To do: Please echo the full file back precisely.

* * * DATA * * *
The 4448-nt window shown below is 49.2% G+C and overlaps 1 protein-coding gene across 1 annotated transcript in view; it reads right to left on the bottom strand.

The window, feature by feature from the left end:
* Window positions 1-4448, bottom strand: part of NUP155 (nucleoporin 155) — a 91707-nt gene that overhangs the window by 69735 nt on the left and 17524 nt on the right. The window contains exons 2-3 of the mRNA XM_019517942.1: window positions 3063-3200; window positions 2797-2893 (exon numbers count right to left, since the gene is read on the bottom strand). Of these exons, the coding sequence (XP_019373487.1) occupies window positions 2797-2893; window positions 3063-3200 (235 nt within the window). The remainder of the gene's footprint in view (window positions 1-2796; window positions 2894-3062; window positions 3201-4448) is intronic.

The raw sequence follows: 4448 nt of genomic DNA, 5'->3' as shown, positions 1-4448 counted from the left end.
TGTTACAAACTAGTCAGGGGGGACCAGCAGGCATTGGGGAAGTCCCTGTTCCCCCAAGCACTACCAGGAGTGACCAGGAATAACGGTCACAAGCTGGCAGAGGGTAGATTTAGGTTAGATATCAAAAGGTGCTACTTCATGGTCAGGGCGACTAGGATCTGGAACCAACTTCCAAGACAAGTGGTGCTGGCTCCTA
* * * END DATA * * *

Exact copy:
The 4448-nt window shown below is 49.2% G+C and overlaps 1 protein-coding gene across 1 annotated transcript in view; it reads right to left on the bottom strand.

The window, feature by feature from the left end:
* Window positions 1-4448, bottom strand: part of NUP155 (nucleoporin 155) — a 91707-nt gene that overhangs the window by 69735 nt on the left and 17524 nt on the right. The window contains exons 2-3 of the mRNA XM_019517942.1: window positions 3063-3200; window positions 2797-2893 (exon numbers count right to left, since the gene is read on the bottom strand). Of these exons, the coding sequence (XP_019373487.1) occupies window positions 2797-2893; window positions 3063-3200 (235 nt within the window). The remainder of the gene's footprint in view (window positions 1-2796; window positions 2894-3062; window positions 3201-4448) is intronic.

The raw sequence follows: 4448 nt of genomic DNA, 5'->3' as shown, positions 1-4448 counted from the left end.
TGTTACAAACTAGTCAGGGGGGACCAGCAGGCATTGGGGAAGTCCCTGTTCCCCCAAGCACTACCAGGAGTGACCAGGAATAACGGTCACAAGCTGGCAGAGGGTAGATTTAGGTTAGATATCAAAAGGTGCTACTTCATGGTCAGGGCGACTAGGATCTGGAACCAACTTCCAAGACAAGTGGTGCTGGCTCCTA